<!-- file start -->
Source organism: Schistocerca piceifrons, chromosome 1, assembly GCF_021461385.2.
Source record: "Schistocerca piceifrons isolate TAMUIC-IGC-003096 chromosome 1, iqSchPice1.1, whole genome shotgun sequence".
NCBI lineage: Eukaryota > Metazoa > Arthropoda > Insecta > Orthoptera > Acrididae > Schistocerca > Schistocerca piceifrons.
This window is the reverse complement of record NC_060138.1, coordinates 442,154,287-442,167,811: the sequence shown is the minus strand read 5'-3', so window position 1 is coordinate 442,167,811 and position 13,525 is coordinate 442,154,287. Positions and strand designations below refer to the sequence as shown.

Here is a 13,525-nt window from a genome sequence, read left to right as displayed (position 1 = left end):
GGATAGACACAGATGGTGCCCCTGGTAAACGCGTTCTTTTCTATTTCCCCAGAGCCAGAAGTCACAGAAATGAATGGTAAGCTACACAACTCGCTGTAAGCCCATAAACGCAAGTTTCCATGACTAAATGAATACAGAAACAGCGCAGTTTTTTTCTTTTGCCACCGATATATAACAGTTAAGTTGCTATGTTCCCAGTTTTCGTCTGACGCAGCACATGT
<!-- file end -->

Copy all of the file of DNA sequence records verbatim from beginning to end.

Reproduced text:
Source organism: Schistocerca piceifrons, chromosome 1, assembly GCF_021461385.2.
Source record: "Schistocerca piceifrons isolate TAMUIC-IGC-003096 chromosome 1, iqSchPice1.1, whole genome shotgun sequence".
NCBI lineage: Eukaryota > Metazoa > Arthropoda > Insecta > Orthoptera > Acrididae > Schistocerca > Schistocerca piceifrons.
This window is the reverse complement of record NC_060138.1, coordinates 442,154,287-442,167,811: the sequence shown is the minus strand read 5'-3', so window position 1 is coordinate 442,167,811 and position 13,525 is coordinate 442,154,287. Positions and strand designations below refer to the sequence as shown.

Here is a 13,525-nt window from a genome sequence, read left to right as displayed (position 1 = left end):
GGATAGACACAGATGGTGCCCCTGGTAAACGCGTTCTTTTCTATTTCCCCAGAGCCAGAAGTCACAGAAATGAATGGTAAGCTACACAACTCGCTGTAAGCCCATAAACGCAAGTTTCCATGACTAAATGAATACAGAAACAGCGCAGTTTTTTTCTTTTGCCACCGATATATAACAGTTAAGTTGCTATGTTCCCAGTTTTCGTCTGACGCAGCACATGT